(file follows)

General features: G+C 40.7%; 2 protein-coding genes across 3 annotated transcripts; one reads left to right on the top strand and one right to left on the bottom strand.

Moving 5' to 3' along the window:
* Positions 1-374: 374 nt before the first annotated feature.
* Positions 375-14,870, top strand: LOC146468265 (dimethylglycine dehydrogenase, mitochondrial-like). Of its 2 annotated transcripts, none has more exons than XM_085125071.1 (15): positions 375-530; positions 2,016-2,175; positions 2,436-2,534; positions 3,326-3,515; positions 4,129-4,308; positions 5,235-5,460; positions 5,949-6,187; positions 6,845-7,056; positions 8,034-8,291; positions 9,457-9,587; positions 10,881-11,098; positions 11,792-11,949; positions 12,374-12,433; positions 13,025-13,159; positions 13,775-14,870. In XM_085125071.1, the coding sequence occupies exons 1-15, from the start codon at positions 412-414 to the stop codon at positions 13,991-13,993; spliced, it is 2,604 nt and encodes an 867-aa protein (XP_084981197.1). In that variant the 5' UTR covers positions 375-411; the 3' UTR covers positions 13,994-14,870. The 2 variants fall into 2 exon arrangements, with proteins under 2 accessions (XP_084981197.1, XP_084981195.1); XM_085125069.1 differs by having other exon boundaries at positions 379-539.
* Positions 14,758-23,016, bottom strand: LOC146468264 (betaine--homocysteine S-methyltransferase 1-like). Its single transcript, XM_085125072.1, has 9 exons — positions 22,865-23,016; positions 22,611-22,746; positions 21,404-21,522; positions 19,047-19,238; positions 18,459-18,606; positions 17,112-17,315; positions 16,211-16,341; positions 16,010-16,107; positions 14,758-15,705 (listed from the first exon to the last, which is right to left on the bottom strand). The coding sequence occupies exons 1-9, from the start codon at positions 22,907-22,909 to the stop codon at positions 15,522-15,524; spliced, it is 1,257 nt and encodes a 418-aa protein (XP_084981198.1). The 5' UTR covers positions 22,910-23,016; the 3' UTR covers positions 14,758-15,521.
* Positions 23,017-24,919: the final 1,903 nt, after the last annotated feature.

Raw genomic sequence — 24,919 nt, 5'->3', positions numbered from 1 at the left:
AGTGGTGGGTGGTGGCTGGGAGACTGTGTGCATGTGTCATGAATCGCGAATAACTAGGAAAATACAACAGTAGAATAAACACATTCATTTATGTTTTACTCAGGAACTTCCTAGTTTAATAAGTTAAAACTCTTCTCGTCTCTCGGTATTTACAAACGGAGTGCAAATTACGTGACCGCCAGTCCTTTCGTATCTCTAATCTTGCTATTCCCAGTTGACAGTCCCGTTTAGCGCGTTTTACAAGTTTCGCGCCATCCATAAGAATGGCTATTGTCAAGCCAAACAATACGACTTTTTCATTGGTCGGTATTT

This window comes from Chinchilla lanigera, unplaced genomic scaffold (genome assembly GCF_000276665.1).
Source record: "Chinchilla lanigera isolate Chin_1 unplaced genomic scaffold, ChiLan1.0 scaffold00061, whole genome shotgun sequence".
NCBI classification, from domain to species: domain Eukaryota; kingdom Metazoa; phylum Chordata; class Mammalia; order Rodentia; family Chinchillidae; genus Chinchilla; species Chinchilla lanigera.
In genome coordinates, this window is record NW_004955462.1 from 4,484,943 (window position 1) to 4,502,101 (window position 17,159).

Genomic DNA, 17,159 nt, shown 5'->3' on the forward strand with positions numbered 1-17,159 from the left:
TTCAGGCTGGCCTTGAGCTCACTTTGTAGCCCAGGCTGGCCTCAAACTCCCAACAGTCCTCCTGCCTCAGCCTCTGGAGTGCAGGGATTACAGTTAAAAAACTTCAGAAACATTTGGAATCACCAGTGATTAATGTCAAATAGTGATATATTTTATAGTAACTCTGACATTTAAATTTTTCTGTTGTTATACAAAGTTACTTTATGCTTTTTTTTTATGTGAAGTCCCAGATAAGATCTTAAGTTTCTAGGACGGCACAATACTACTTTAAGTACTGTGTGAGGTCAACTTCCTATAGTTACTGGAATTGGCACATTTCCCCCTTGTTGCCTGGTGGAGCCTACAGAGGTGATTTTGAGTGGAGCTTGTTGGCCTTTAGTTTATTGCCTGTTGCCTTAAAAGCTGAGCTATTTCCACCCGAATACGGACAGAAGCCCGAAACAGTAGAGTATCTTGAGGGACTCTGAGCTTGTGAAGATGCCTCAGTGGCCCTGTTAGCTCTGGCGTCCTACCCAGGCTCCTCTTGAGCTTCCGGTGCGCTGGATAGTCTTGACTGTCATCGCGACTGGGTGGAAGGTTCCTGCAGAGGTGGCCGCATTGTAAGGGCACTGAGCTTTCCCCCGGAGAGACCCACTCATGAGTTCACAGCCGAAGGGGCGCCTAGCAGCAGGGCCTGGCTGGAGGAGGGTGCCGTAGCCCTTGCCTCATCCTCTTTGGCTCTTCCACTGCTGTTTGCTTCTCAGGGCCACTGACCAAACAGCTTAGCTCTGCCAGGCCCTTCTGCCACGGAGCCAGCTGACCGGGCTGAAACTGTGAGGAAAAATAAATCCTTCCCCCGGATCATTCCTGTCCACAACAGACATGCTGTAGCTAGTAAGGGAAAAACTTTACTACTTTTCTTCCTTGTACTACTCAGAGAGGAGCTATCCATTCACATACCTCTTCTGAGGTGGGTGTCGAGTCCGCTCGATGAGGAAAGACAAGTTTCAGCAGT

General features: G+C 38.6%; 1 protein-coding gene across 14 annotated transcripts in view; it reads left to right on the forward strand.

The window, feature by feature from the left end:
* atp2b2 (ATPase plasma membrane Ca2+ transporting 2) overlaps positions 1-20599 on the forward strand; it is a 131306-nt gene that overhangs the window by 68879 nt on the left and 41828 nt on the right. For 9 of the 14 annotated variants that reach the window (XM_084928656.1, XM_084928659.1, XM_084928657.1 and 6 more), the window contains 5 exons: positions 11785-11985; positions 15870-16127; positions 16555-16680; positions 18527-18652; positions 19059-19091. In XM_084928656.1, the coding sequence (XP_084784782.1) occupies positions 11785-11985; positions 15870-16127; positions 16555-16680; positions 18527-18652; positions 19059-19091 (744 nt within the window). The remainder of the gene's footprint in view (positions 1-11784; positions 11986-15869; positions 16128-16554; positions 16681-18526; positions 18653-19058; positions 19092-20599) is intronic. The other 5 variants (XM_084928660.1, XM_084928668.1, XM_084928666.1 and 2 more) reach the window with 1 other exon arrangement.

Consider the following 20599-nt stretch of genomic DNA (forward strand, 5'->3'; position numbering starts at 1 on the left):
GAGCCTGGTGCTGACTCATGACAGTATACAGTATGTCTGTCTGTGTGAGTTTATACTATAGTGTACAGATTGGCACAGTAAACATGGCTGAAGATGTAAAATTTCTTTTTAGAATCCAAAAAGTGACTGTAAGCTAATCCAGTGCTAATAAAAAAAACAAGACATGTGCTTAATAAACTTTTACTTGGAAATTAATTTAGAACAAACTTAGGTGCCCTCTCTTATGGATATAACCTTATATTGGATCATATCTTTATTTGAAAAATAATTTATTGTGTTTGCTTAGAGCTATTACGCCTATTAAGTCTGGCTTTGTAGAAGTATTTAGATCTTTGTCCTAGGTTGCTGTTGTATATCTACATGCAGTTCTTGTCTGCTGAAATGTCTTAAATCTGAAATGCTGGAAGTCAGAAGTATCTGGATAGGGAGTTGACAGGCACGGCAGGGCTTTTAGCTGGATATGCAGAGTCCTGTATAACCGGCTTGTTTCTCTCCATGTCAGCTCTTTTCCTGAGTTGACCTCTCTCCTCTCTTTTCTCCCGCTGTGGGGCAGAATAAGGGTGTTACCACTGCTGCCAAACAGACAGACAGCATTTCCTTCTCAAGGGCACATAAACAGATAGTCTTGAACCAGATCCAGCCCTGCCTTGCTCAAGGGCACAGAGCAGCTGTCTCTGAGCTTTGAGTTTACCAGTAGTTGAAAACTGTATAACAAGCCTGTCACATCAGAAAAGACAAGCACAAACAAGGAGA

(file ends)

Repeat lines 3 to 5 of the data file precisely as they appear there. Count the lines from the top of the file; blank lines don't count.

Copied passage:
* Positions 1-374: 374 nt before the first annotated feature.
* Positions 375-14,870, top strand: LOC146468265 (dimethylglycine dehydrogenase, mitochondrial-like). Of its 2 annotated transcripts, none has more exons than XM_085125071.1 (15): positions 375-530; positions 2,016-2,175; positions 2,436-2,534; positions 3,326-3,515; positions 4,129-4,308; positions 5,235-5,460; positions 5,949-6,187; positions 6,845-7,056; positions 8,034-8,291; positions 9,457-9,587; positions 10,881-11,098; positions 11,792-11,949; positions 12,374-12,433; positions 13,025-13,159; positions 13,775-14,870. In XM_085125071.1, the coding sequence occupies exons 1-15, from the start codon at positions 412-414 to the stop codon at positions 13,991-13,993; spliced, it is 2,604 nt and encodes an 867-aa protein (XP_084981197.1). In that variant the 5' UTR covers positions 375-411; the 3' UTR covers positions 13,994-14,870. The 2 variants fall into 2 exon arrangements, with proteins under 2 accessions (XP_084981197.1, XP_084981195.1); XM_085125069.1 differs by having other exon boundaries at positions 379-539.
* Positions 14,758-23,016, bottom strand: LOC146468264 (betaine--homocysteine S-methyltransferase 1-like). Its single transcript, XM_085125072.1, has 9 exons — positions 22,865-23,016; positions 22,611-22,746; positions 21,404-21,522; positions 19,047-19,238; positions 18,459-18,606; positions 17,112-17,315; positions 16,211-16,341; positions 16,010-16,107; positions 14,758-15,705 (listed from the first exon to the last, which is right to left on the bottom strand). The coding sequence occupies exons 1-9, from the start codon at positions 22,907-22,909 to the stop codon at positions 15,522-15,524; spliced, it is 1,257 nt and encodes a 418-aa protein (XP_084981198.1). The 5' UTR covers positions 22,910-23,016; the 3' UTR covers positions 14,758-15,521.